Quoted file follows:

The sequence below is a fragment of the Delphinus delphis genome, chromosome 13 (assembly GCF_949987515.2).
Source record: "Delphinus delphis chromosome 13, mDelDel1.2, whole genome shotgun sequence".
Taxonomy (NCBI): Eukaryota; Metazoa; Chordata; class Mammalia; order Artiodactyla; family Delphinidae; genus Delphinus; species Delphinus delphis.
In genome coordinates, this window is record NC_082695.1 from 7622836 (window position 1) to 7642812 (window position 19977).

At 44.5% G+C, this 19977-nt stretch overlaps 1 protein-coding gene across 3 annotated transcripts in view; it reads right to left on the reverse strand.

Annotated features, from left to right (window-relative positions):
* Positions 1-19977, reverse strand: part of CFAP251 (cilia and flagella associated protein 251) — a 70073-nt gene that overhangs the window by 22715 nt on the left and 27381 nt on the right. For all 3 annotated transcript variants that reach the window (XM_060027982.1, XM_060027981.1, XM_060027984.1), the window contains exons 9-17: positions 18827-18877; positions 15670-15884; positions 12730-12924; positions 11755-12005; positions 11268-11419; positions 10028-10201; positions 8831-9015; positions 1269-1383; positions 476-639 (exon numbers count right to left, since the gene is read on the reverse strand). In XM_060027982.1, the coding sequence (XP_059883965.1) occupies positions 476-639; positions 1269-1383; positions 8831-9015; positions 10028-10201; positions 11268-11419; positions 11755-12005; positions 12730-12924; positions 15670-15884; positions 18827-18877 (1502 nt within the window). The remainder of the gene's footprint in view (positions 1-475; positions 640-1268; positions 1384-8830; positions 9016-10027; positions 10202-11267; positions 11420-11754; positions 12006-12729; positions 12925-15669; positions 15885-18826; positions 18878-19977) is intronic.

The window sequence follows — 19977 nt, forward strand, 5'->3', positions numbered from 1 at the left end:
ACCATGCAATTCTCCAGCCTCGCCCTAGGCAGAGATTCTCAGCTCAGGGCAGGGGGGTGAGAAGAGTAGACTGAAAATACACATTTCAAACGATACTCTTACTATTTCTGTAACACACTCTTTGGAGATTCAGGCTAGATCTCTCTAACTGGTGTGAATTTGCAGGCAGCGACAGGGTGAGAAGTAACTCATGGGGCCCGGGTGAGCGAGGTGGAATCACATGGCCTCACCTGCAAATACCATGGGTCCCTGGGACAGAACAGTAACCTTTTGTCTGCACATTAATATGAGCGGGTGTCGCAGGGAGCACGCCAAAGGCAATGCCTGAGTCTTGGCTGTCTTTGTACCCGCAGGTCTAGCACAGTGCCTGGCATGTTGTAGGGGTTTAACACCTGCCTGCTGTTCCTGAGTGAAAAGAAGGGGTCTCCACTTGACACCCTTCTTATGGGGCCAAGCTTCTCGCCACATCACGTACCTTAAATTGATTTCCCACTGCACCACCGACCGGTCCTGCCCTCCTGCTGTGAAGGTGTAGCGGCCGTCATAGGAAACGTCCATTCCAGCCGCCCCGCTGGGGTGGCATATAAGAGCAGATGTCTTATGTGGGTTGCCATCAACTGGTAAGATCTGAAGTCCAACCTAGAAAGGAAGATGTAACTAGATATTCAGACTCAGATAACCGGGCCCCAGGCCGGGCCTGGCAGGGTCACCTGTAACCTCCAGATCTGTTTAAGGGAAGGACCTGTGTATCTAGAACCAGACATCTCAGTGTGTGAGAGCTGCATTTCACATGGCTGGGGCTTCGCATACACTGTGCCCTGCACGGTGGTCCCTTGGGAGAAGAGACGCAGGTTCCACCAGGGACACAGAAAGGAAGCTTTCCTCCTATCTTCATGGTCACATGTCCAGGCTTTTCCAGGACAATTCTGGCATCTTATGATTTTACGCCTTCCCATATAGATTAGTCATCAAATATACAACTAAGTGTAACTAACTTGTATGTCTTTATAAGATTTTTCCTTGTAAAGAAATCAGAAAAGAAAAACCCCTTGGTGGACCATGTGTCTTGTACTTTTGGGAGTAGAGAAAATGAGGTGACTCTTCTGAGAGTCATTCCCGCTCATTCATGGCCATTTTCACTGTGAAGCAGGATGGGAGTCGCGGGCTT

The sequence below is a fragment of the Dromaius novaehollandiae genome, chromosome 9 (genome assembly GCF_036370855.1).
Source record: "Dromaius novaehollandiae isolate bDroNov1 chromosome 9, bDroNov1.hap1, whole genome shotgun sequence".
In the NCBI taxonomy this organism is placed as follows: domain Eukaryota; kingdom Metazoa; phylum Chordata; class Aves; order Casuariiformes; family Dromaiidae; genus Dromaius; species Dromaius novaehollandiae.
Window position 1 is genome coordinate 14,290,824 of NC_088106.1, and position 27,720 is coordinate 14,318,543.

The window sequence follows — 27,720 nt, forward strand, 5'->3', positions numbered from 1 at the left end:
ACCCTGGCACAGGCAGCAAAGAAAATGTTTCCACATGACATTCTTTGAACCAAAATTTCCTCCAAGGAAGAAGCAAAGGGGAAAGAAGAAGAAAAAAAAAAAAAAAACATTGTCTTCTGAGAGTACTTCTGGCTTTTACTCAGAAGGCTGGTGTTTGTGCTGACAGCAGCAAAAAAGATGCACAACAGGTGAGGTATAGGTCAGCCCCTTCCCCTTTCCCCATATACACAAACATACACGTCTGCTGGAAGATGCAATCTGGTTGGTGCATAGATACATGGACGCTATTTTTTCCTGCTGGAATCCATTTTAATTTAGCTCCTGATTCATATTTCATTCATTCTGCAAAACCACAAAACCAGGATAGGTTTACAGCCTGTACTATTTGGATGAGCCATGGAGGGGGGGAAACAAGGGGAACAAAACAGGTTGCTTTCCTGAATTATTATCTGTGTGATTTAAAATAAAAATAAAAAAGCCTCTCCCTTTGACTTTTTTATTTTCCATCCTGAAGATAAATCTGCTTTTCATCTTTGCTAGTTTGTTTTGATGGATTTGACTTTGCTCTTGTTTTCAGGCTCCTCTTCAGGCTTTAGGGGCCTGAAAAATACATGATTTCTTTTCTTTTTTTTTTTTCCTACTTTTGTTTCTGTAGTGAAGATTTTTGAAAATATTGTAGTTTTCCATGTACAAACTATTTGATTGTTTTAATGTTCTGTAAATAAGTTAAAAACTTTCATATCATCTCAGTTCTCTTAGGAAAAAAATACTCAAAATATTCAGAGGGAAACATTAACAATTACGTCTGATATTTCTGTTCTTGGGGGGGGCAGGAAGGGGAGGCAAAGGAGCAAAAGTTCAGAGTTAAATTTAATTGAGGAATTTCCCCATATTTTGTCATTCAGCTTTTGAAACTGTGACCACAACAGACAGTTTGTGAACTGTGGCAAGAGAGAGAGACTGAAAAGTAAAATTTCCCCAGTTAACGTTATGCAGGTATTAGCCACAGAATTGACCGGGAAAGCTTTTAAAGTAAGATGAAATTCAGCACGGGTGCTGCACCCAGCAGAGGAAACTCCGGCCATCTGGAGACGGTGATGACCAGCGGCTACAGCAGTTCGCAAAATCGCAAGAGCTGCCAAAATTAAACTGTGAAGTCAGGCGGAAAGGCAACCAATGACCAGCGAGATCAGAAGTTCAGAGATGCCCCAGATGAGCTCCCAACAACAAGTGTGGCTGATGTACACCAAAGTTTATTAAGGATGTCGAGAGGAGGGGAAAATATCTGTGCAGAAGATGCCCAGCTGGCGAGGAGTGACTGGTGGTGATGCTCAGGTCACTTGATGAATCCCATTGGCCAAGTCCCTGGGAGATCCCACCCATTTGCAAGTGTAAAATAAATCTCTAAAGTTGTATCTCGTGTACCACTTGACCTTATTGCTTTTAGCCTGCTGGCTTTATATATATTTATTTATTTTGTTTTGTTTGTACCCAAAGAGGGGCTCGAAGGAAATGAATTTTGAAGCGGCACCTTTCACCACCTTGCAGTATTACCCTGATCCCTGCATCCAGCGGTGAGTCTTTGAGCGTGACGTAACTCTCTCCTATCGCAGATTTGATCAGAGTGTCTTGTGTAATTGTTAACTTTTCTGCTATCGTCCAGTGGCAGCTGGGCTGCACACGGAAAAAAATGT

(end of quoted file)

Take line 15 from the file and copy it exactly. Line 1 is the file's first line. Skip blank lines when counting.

ACCCTGGCACAGGCAGCAAAGAAAATGTTTCCACATGACATTCTTTGAACCAAAATTTCCTCCAAGGAAGAAGCAAAGGGGAAAGAAGAAGAAAAAAAAAAAAAAAACATTGTCTTCTGAGAGTACTTCTGGCTTTTACTCAGAAGGCTGGTGTTTGTGCTGACAGCAGCAAAAAAGATGCACAACAGGTGAGGTATAGGTCAGCCCCTTCCCCTTTCCCCATATACACAAACATACACGTCTGCTGGAAGATGCAATCTGGTTGGTGCATAGATACATGGACGCTATTTTTTCCTGCTGGAATCCATTTTAATTTAGCTCCTGATTCATATTTCATTCATTCTGCAAAACCACAAAACCAGGATAGGTTTACAGCCTGTACTATTTGGATGAGCCATGGAGGGGGGGAAACAAGGGGAACAAAACAGGTTGCTTTCCTGAATTATTATCTGTGTGATTTAAAATAAAAATAAAAAAGCCTCTCCCTTTGACTTTTTTATTTTCCATCCTGAAGATAAATCTGCTTTTCATCTTTGCTAGTTTGTTTTGATGGATTTGACTTTGCTCTTGTTTTCAGGCTCCTCTTCAGGCTTTAGGGGCCTGAAAAATACATGATTTCTTTTCTTTTTTTTTTTTCCTACTTTTGTTTCTGTAGTGAAGATTTTTGAAAATATTGTAGTTTTCCATGTACAAACTATTTGATTGTTTTAATGTTCTGTAAATAAGTTAAAAACTTTCATATCATCTCAGTTCTCTTAGGAAAAAAATACTCAAAATATTCAGAGGGAAACATTAACAATTACGTCTGATATTTCTGTTCTTGGGGGGGGCAGGAAGGGGAGGCAAAGGAGCAAAAGTTCAGAGTTAAATTTAATTGAGGAATTTCCCCATATTTTGTCATTCAGCTTTTGAAACTGTGACCACAACAGACAGTTTGTGAACTGTGGCAAGAGAGAGAGACTGAAAAGTAAAATTTCCCCAGTTAACGTTATGCAGGTATTAGCCACAGAATTGACCGGGAAAGCTTTTAAAGTAAGATGAAATTCAGCACGGGTGCTGCACCCAGCAGAGGAAACTCCGGCCATCTGGAGACGGTGATGACCAGCGGCTACAGCAGTTCGCAAAATCGCAAGAGCTGCCAAAATTAAACTGTGAAGTCAGGCGGAAAGGCAACCAATGACCAGCGAGATCAGAAGTTCAGAGATGCCCCAGATGAGCTCCCAACAACAAGTGTGGCTGATGTACACCAAAGTTTATTAAGGATGTCGAGAGGAGGGGAAAATATCTGTGCAGAAGATGCCCAGCTGGCGAGGAGTGACTGGTGGTGATGCTCAGGTCACTTGATGAATCCCATTGGCCAAGTCCCTGGGAGATCCCACCCATTTGCAAGTGTAAAATAAATCTCTAAAGTTGTATCTCGTGTACCACTTGACCTTATTGCTTTTAGCCTGCTGGCTTTATATATATTTATTTATTTTGTTTTGTTTGTACCCAAAGAGGGGCTCGAAGGAAATGAATTTTGAAGCGGCACCTTTCACCACCTTGCAGTATTACCCTGATCCCTGCATCCAGCGGTGAGTCTTTGAGCGTGACGTAACTCTCTCCTATCGCAGATTTGATCAGAGTGTCTTGTGTAATTGTTAACTTTTCTGCTATCGTCCAGTGGCAGCTGGGCTGCACACGGAAAAAAATGT